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Assisted Suicide

The Killing of Tine Nys

17 January 2020

Euthanasia isn’t a problem, they keep telling us. Don’t believe the scare stories. All we want to do is enable people who are terminally ill to end it all a bit sooner and in more comfort. To save them from doctors who want to keep treating them after treatment is pointless. To respect the right of the dying to die in peace.

Well, here’s a scare story for you! Hop on the Eurostar for a couple of hours and you’ll find yourself in Brussels, capital city of Belgium. Top of this morning’s news?

Well, the English language newsletter The Bulletin actually begins with a story about a frozen mouse found in a bag of spinach. You have to read right down to the bottom to discover Belgium’s first-ever trial for euthanasia. Nearly 20 years after the country decided to follow the example of The Netherlands by legalizing killing by doctors, three of their number are on trial for poisoning a patient. If they’re convicted, they could get 30 years in jail.

They’re only in the dock because the family of 38-year-old Tine Nys has been campaigning to bring them to justice. Her sisters Sophie and Lotte, who hasten to add that like many Belgians and Dutch they aren’t against euthanasia in principle, were actually present when one of the three doctors called round to give her the killer jab. She says it was like “a pet who has to be put down…. He was simply inhuman.” They reckon their sister was murdered.

According to Belgian law, to get euthanasia you have to have an incurable illness. It doesn’t have to be a physical illness – psychological illness will do. Which raises one of the most profound problems with any euthanasia law, since people with psychological illnesses are often depressed. And when you’re depressed – as well all know, and as courts and ethicists have always said in the past -you can’t think straight, so you can’t properly “consent” to something as important as death.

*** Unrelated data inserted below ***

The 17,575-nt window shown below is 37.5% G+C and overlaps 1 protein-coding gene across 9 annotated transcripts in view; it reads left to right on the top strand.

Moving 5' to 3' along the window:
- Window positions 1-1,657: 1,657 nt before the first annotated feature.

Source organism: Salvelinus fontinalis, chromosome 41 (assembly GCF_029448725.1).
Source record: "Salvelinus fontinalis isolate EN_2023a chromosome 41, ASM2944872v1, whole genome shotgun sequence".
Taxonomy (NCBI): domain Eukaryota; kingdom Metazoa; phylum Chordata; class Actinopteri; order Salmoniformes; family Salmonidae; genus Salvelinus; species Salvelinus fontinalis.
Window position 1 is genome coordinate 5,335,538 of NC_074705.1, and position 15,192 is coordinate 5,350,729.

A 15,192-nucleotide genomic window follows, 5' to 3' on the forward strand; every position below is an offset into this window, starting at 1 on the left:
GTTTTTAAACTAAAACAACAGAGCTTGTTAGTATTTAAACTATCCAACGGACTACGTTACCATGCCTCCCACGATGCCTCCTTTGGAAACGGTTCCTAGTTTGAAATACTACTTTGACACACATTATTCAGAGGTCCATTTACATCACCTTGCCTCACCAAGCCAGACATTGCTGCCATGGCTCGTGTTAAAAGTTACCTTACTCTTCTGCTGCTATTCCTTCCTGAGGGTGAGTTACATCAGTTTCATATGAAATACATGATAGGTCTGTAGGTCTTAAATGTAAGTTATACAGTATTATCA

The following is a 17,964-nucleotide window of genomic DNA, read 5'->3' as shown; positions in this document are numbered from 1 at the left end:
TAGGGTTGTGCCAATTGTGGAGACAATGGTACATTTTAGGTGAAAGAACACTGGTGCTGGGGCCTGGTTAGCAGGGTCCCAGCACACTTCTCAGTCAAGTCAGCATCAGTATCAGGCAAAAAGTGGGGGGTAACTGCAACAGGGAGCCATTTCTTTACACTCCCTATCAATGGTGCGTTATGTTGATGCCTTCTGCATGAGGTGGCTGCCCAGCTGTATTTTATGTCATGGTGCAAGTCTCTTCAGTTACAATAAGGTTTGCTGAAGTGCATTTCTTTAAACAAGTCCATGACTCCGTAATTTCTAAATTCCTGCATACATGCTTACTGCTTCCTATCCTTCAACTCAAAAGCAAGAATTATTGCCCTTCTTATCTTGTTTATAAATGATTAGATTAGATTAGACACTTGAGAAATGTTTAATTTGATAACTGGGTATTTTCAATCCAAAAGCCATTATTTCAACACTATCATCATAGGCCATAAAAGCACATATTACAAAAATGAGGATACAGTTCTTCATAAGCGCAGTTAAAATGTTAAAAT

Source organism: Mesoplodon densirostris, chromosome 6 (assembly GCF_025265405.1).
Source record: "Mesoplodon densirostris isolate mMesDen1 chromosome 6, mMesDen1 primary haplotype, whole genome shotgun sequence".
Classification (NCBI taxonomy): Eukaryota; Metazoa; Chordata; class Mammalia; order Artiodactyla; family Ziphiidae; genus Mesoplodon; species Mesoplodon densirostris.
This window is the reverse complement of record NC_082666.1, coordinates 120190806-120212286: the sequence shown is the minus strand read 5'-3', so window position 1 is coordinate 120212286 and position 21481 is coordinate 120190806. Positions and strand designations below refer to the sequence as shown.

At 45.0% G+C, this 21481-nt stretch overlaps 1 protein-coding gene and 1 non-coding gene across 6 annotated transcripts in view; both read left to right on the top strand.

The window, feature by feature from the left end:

In this case, however, the plot thickens. While first time around a court rejected the case, saying the sisters didn’t have enough evidence to claim the killing was a crime, they persisted. The court of appeal in the city of Ghent decided otherwise.

It’s a very sad story. Apparently, Tine had had a difficult life in her youth. She’d been in and out of psychiatric care, and she’d attempted suicide. But, Sophie and Lotte say, it had been at least 15 years since any of that. She’d matured and sorted herself out and had a good job that she enjoyed.

What upset the applecart? A broken relationship. She felt rejected, and it reminded her of all those bad feelings from when she was younger. Meanwhile, she was diagnosed with autism, just months before her death. Her sisters say she never had a chance to come to terms with what that meant.

She had been to see a doctor and asked him to end it all. Then, as the law requires, she went to a psychiatrist, and she signed off. They needed one more doctor, and this proved a bit of a problem as docs kept saying No. But they found one in end – a man with a criminal record for threatening someone with a weapon, and two drunk driving convictions.

He said Yes, and came round with his syringe and his poison. Apparently the killing itself was a complete mess. According to a report in The Independent, he had to ask her parents to help hold the needle in place as the poison dripped into her bloodstream, and he then handed them a stethoscope to check she was really dead.

More than 10,000 Belgians have been killed by doctors since 2002. In only one other case were legal issues raised, and a prosecutor dismissed them.

The case of Tine Nys is set to be a cause celebre. The best-known lawyers in Flanders, the Dutch-speaking province of Belgium, have been hired to defend the doctors. The jury is just now being picked. Let’s hope and pray for some justice for this depressed young woman. And her grieving family.

More here and here.


Assisted Suicide

Where assisted suicide is legal, it makes vulnerable people feel like a burden. CARE works to uphold laws that protect those people, and to assist them to live—not to commit suicide.

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